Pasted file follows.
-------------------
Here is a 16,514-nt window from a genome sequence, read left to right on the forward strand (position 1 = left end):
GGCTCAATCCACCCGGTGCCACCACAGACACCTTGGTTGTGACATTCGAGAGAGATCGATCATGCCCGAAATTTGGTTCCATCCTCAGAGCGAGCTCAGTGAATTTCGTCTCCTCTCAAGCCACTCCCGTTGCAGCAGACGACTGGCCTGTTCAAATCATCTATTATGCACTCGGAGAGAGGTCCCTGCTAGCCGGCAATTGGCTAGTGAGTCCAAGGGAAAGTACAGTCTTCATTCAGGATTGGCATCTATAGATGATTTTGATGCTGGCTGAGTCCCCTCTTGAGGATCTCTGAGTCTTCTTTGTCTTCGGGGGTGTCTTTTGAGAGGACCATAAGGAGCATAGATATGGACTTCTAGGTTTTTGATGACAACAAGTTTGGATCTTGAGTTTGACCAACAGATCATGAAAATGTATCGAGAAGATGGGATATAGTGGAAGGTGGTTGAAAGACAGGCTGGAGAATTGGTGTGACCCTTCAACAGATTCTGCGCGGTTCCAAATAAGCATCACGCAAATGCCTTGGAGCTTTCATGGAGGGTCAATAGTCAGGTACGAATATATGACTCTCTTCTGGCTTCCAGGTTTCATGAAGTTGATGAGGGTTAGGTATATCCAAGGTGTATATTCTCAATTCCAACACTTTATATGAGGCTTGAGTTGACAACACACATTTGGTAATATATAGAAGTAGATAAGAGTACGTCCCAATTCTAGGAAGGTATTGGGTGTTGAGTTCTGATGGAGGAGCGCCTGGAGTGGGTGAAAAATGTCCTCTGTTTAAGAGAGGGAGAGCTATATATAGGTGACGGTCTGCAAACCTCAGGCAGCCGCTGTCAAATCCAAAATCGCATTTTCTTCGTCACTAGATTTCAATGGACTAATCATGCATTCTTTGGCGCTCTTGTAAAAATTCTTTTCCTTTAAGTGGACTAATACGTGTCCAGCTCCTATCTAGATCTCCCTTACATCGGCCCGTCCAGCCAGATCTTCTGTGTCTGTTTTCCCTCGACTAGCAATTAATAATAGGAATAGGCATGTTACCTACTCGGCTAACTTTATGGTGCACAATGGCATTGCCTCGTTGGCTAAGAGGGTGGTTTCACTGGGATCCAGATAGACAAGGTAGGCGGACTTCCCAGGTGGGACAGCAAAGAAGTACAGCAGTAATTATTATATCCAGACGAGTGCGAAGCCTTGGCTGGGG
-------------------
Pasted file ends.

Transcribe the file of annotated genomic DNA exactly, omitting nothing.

Here is a 16,514-nt window from a genome sequence, read left to right on the forward strand (position 1 = left end):
GGCTCAATCCACCCGGTGCCACCACAGACACCTTGGTTGTGACATTCGAGAGAGATCGATCATGCCCGAAATTTGGTTCCATCCTCAGAGCGAGCTCAGTGAATTTCGTCTCCTCTCAAGCCACTCCCGTTGCAGCAGACGACTGGCCTGTTCAAATCATCTATTATGCACTCGGAGAGAGGTCCCTGCTAGCCGGCAATTGGCTAGTGAGTCCAAGGGAAAGTACAGTCTTCATTCAGGATTGGCATCTATAGATGATTTTGATGCTGGCTGAGTCCCCTCTTGAGGATCTCTGAGTCTTCTTTGTCTTCGGGGGTGTCTTTTGAGAGGACCATAAGGAGCATAGATATGGACTTCTAGGTTTTTGATGACAACAAGTTTGGATCTTGAGTTTGACCAACAGATCATGAAAATGTATCGAGAAGATGGGATATAGTGGAAGGTGGTTGAAAGACAGGCTGGAGAATTGGTGTGACCCTTCAACAGATTCTGCGCGGTTCCAAATAAGCATCACGCAAATGCCTTGGAGCTTTCATGGAGGGTCAATAGTCAGGTACGAATATATGACTCTCTTCTGGCTTCCAGGTTTCATGAAGTTGATGAGGGTTAGGTATATCCAAGGTGTATATTCTCAATTCCAACACTTTATATGAGGCTTGAGTTGACAACACACATTTGGTAATATATAGAAGTAGATAAGAGTACGTCCCAATTCTAGGAAGGTATTGGGTGTTGAGTTCTGATGGAGGAGCGCCTGGAGTGGGTGAAAAATGTCCTCTGTTTAAGAGAGGGAGAGCTATATATAGGTGACGGTCTGCAAACCTCAGGCAGCCGCTGTCAAATCCAAAATCGCATTTTCTTCGTCACTAGATTTCAATGGACTAATCATGCATTCTTTGGCGCTCTTGTAAAAATTCTTTTCCTTTAAGTGGACTAATACGTGTCCAGCTCCTATCTAGATCTCCCTTACATCGGCCCGTCCAGCCAGATCTTCTGTGTCTGTTTTCCCTCGACTAGCAATTAATAATAGGAATAGGCATGTTACCTACTCGGCTAACTTTATGGTGCACAATGGCATTGCCTCGTTGGCTAAGAGGGTGGTTTCACTGGGATCCAGATAGACAAGGTAGGCGGACTTCCCAGGTGGGACAGCAAAGAAGTACAGCAGTAATTATTATATCCAGACGAGTGCGAAGCCTTGGCTGGGG